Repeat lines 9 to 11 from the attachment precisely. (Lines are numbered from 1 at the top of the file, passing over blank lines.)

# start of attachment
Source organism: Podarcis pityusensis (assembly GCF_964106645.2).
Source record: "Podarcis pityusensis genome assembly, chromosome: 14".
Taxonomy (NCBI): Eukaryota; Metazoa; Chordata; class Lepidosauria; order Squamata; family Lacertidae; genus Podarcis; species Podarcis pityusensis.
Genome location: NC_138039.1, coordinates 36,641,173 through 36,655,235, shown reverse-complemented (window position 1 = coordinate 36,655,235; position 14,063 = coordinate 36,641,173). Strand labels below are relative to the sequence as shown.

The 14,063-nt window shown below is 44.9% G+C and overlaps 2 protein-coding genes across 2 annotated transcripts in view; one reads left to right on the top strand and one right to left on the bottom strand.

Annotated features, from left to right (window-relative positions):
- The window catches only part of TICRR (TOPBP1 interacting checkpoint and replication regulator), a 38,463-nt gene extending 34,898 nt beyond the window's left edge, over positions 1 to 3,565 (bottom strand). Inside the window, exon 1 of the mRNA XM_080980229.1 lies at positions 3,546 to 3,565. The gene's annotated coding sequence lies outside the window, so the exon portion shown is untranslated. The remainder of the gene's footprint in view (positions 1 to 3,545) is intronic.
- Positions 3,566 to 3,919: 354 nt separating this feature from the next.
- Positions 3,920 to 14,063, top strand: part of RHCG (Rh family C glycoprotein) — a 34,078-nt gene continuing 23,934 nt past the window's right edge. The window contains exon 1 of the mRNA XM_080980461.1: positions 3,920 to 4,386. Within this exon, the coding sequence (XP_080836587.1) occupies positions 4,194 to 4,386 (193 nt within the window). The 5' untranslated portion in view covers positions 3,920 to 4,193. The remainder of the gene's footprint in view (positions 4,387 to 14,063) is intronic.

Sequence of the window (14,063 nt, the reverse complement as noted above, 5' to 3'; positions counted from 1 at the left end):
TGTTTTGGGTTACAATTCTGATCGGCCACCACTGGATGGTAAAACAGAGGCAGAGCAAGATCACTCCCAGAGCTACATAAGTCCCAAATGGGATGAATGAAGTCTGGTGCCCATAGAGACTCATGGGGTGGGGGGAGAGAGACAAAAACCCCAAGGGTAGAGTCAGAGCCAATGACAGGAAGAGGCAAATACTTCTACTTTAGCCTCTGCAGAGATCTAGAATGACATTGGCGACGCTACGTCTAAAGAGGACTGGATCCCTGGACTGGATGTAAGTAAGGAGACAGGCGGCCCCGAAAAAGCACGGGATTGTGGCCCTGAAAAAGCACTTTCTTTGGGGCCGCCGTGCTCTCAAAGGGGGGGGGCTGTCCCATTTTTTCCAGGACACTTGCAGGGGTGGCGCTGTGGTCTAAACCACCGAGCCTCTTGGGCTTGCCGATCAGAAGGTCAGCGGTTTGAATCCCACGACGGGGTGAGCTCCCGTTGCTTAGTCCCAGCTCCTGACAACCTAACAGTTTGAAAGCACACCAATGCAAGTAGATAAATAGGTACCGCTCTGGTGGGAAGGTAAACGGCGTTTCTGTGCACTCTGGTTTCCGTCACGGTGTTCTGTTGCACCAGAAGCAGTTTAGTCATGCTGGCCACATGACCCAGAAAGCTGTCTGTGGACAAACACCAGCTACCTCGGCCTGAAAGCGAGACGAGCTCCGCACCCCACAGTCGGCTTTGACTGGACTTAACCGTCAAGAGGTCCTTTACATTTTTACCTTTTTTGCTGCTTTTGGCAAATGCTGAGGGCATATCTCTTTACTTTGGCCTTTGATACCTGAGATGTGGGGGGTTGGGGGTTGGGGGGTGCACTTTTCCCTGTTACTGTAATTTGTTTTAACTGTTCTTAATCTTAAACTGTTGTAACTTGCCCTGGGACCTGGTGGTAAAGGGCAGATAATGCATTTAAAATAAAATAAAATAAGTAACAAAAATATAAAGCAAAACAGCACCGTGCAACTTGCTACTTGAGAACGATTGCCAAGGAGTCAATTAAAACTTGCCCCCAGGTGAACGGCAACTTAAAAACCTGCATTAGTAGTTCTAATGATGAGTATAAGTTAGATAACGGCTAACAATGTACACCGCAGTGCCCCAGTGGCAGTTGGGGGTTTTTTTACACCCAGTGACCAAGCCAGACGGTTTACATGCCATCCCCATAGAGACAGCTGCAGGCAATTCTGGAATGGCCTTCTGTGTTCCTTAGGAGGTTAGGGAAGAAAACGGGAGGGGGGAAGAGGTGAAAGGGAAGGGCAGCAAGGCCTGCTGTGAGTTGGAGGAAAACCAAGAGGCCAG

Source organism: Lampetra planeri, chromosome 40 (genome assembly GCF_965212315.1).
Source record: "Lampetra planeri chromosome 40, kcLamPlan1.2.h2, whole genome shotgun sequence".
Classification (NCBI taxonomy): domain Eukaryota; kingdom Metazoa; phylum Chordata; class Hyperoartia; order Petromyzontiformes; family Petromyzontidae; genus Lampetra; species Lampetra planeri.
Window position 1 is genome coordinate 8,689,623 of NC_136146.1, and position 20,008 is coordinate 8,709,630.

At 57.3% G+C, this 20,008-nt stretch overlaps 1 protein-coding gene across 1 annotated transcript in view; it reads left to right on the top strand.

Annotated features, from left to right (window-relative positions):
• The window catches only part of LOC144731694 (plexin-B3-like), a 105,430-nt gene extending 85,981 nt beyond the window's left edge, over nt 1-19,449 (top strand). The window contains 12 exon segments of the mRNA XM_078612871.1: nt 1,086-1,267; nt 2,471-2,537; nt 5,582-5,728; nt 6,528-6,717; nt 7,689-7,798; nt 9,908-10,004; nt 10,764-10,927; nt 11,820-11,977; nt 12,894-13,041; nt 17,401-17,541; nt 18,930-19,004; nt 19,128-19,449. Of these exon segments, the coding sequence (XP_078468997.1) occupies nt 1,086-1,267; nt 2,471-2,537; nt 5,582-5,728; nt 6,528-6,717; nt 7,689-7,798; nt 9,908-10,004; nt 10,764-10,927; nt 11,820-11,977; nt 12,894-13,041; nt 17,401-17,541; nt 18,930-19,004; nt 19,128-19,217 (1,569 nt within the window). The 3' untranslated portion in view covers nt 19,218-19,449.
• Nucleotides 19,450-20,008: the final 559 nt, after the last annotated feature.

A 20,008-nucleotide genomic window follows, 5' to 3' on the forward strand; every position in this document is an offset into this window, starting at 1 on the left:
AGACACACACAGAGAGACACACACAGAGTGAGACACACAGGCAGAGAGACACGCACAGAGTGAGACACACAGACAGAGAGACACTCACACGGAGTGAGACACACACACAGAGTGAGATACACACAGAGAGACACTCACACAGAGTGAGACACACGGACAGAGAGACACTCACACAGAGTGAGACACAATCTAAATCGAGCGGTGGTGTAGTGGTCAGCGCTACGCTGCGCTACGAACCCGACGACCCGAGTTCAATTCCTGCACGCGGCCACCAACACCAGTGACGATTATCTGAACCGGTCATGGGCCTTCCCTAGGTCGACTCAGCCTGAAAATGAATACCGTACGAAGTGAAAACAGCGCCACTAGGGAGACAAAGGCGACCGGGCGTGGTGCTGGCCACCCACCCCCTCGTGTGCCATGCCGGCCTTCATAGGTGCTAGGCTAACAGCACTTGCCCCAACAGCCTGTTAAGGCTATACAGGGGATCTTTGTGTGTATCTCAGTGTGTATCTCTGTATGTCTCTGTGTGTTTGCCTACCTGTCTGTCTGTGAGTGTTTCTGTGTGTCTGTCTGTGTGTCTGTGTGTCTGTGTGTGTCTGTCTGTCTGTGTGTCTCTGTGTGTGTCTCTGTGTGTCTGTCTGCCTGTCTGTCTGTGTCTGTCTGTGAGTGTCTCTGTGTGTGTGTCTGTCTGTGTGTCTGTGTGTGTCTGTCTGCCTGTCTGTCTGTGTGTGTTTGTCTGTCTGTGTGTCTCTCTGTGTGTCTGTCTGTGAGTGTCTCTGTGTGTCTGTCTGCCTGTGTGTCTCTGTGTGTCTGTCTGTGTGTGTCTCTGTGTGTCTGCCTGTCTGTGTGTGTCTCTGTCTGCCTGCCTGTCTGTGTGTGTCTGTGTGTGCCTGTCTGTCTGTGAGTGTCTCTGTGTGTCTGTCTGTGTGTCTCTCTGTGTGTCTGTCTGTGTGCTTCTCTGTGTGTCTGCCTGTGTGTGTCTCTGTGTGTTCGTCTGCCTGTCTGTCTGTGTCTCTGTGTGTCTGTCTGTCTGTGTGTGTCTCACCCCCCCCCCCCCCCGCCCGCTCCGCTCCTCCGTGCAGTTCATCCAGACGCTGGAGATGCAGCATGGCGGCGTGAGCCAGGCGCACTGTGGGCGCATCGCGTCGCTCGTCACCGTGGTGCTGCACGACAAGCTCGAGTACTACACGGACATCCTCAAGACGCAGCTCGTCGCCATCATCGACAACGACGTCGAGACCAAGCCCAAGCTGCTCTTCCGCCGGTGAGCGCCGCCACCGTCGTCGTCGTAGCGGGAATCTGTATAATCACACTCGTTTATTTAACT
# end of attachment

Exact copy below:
- Positions 3,920 to 14,063, top strand: part of RHCG (Rh family C glycoprotein) — a 34,078-nt gene continuing 23,934 nt past the window's right edge. The window contains exon 1 of the mRNA XM_080980461.1: positions 3,920 to 4,386. Within this exon, the coding sequence (XP_080836587.1) occupies positions 4,194 to 4,386 (193 nt within the window). The 5' untranslated portion in view covers positions 3,920 to 4,193. The remainder of the gene's footprint in view (positions 4,387 to 14,063) is intronic.

Sequence of the window (14,063 nt, the reverse complement as noted above, 5' to 3'; positions counted from 1 at the left end):
TGTTTTGGGTTACAATTCTGATCGGCCACCACTGGATGGTAAAACAGAGGCAGAGCAAGATCACTCCCAGAGCTACATAAGTCCCAAATGGGATGAATGAAGTCTGGTGCCCATAGAGACTCATGGGGTGGGGGGAGAGAGACAAAAACCCCAAGGGTAGAGTCAGAGCCAATGACAGGAAGAGGCAAATACTTCTACTTTAGCCTCTGCAGAGATCTAGAATGACATTGGCGACGCTACGTCTAAAGAGGACTGGATCCCTGGACTGGATGTAAGTAAGGAGACAGGCGGCCCCGAAAAAGCACGGGATTGTGGCCCTGAAAAAGCACTTTCTTTGGGGCCGCCGTGCTCTCAAAGGGGGGGGGCTGTCCCATTTTTTCCAGGACACTTGCAGGGGTGGCGCTGTGGTCTAAACCACCGAGCCTCTTGGGCTTGCCGATCAGAAGGTCAGCGGTTTGAATCCCACGACGGGGTGAGCTCCCGTTGCTTAGTCCCAGCTCCTGACAACCTAACAGTTTGAAAGCACACCAATGCAAGTAGATAAATAGGTACCGCTCTGGTGGGAAGGTAAACGGCGTTTCTGTGCACTCTGGTTTCCGTCACGGTGTTCTGTTGCACCAGAAGCAGTTTAGTCATGCTGGCCACATGACCCAGAAAGCTGTCTGTGGACAAACACCAGCTACCTCGGCCTGAAAGCGAGACGAGCTCCGCACCCCACAGTCGGCTTTGACTGGACTTAACCGTCAAGAGGTCCTTTACATTTTTACCTTTTTTGCTGCTTTTGGCAAATGCTGAGGGCATATCTCTTTACTTTGGCCTTTGATACCTGAGATGTGGGGGGTTGGGGGTTGGGGGGTGCACTTTTCCCTGTTACTGTAATTTGTTTTAACTGTTCTTAATCTTAAACTGTTGTAACTTGCCCTGGGACCTGGTGGTAAAGGGCAGATAATGCATTTAAAATAAAATAAAATAAGTAACAAAAATATAAAGCAAAACAGCACCGTGCAACTTGCTACTTGAGAACGATTGCCAAGGAGTCAATTAAAACTTGCCCCCAGGTGAACGGCAACTTAAAAACCTGCATTAGTAGTTCTAATGATGAGTATAAGTTAGATAACGGCTAACAATGTACACCGCAGTGCCCCAGTGGCAGTTGGGGGTTTTTTTACACCCAGTGACCAAGCCAGACGGTTTACATGCCATCCCCATAGAGACAGCTGCAGGCAATTCTGGAATGGCCTTCTGTGTTCCTTAGGAGGTTAGGGAAGAAAACGGGAGGGGGGAAGAGGTGAAAGGGAAGGGCAGCAAGGCCTGCTGTGAGTTGGAGGAAAACCAAGAGGCCAG